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fertilizerbrew 01-02-2013 02:01 PM

Brew strictly for soil ammending?
Hello all,

I have been reading about beer being used to benefit the soil in gardens and activate compost piles. While this may be a sin to some beer enthusiasts, I was hoping that someone would pass on some advice in this matter.

I currently do not drink beer, and I do not really want to have to buy beer every time I want to use it in my composting or garden. I usually have some whole grains (either barley, wheat berries, or brown rice) in the kitchen for food purposes. I also have molasses, karo, baking yeast, nutritional yeast, and brewer's yeast (these last two are supposed to be inactive?). If I want to make a brew that is not going to be drunk, but just used on soil/compost, can I eliminate much of the steps required for brewing beer?

One thing I would like to know is if there are substitutes for hops? Can I just use black tea or another herbal tea high in tannins? If anyone has any links to threads/web sites that discuss alternatives to hops in brewing I would greatly appreciate it.

Also, Can I just brew it in a jar or bucket without an air lock?

Can I use black strap molasses or karo instead of malt syrup?

Do I just boil grains in water, add molasses, karo, or sugar with some high tannin formula and brew it in a bucket with a loose lid? Any ideas?

Alternatively, if I were to want to drink some of the brew for nutritional/health value, what additional steps would be required to make it safe/palatable to drink?



*Edit: Any idea how long it should brew?

TyTanium 01-02-2013 02:12 PM

Do you have any links that explain how beer benefits the soil? I've not heard that before.

Most of us compost our spent grain, which is awesome soil amendment. I also toss my used yeast slurry in the compost pile, but most compost activity is bacterial, so I'm not sure the yeast actually does much.

Are your grains malted? You need to "mash" the grain, not boil...it's essentially a steep around 150 degrees where enzymes in the grain convert starch to sugar so the yeast can eat it.

There are substitutes for hops, though honestly, hops are antimicrobial, so you could probably skip it if you're looking to encourage microbial activity. A number of bitter herbs work as substitutes.

For a soil amendment, I'd imagine it'd be "ready" after a few days...some residual yeast activity is probably desirable.

kh54s10 01-02-2013 02:25 PM

You may be able to do it but at approximately $30 for ingredients to get 5 gallons of fertilizer I think I would find a different way.

If you are truly making BEER to use it will take quite a few $$ of equipment and 4 weeks minimum for each batch. The bigger the batch the more it will cost.

Added: It would be a lot less expensive to go to the liquor store and buy cheap beer.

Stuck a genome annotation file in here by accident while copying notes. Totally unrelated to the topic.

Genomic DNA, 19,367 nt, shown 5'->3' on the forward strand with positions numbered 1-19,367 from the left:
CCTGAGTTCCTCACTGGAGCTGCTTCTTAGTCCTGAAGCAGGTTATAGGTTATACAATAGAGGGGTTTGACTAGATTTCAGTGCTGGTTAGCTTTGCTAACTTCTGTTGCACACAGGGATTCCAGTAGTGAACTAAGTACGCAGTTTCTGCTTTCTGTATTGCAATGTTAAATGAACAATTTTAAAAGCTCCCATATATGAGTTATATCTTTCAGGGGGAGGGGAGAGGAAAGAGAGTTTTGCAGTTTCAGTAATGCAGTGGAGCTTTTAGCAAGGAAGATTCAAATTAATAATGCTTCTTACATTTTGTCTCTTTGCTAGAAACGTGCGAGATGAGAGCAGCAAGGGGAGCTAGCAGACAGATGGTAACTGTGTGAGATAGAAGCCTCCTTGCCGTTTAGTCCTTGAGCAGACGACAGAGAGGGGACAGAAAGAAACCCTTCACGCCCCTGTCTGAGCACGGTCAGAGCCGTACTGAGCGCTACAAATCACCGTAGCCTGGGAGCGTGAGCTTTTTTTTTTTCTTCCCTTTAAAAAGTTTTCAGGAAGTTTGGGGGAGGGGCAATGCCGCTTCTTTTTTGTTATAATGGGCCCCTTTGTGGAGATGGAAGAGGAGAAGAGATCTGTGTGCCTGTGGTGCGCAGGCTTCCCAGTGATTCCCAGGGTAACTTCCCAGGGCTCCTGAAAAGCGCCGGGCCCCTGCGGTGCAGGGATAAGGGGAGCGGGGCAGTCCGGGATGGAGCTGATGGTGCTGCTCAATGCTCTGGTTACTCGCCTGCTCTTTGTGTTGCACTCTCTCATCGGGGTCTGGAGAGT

pabloj13 01-02-2013 02:26 PM

If it's just for composting the spent grains, I wonder if you could find a local microbrewery that would give you some after their brewday.

hedbutter 01-02-2013 04:05 PM


Originally Posted by pabloj13 (Post 4737746)
If it's just for composting the spent grains, I wonder if you could find a local microbrewery that would give you some after their brewday.

I agree with pabloj13. Also, look for clubs Link in your area and see if they would be willing to save spent grains for you. Either of these gives you the benefits of using the spent grains, but without the hassle of buying the equipment needed.

broadbill 01-02-2013 04:12 PM

Have you looked into composting your kitchen waste? I think with this brewing thing you are making it ALOT more complicated than it really has to be...

DrunkleJon 01-02-2013 05:34 PM

He may just want an excuse to start drinking beer...

I kid I kid. In my opinion it probably is more trouble than its worth to brew just for that benefit. Although you could make a barley tea and throw in some cheap yeast in a warm closet if flavor does not really matter. Heck, amping the temperature will speed up the fermentation process.

fertilizerbrew 01-03-2013 02:41 PM

Beer for soil
Hello all, and thank you for your responses and suggestions.

Indeed, It may be a bit absurd to go through the trouble of brewing a batch of something similar to beer for use in the garden when there are easier ways. I would enjoy learning more about the brewing process, and I wanted to see what type of results I would get. I was just hoping I could throw some ingredients together and let them brew for awhile.

A link with information on using beer in the garden was requested in a reply to the original post. Searching 'beer for soil' in Google brings up several pages of people discussing this topic. Below is a link that discusses applying pasteurized beer for its mineral content.


Another link claiming yeast in beer helps soil (some claim pasteurized beer has no yeast?):


I will be brewing some comfrey teas this summer for use in my garden and composting by brewing comfrey in a bucket of water for a few weeks. I was thinking that I could develop a recipe that would add more nutrients to the tea (possibly using a spinoff of beer brewing) to put with the comfrey leaves. Any more ideas would be appreciated! Until then, I guess I will follow the advice and get some cheap beer from the liquor store to experiment with.

Thanks again!

TyTanium 01-03-2013 02:50 PM

The cheap liquor store beer is almost certainly filtered and has no living yeast. If you want live, active yeast in your soil, dry baker's yeast should do just fine.

Kombucha may be an easier option for you...there's a whole section on here for how to do it.

rhurls 01-03-2013 05:04 PM

I would think that you should be fine if you just buy some Goya Malta and throw some yeast it to ferment it. You will not get the spent grains, but should get the nutritional value.

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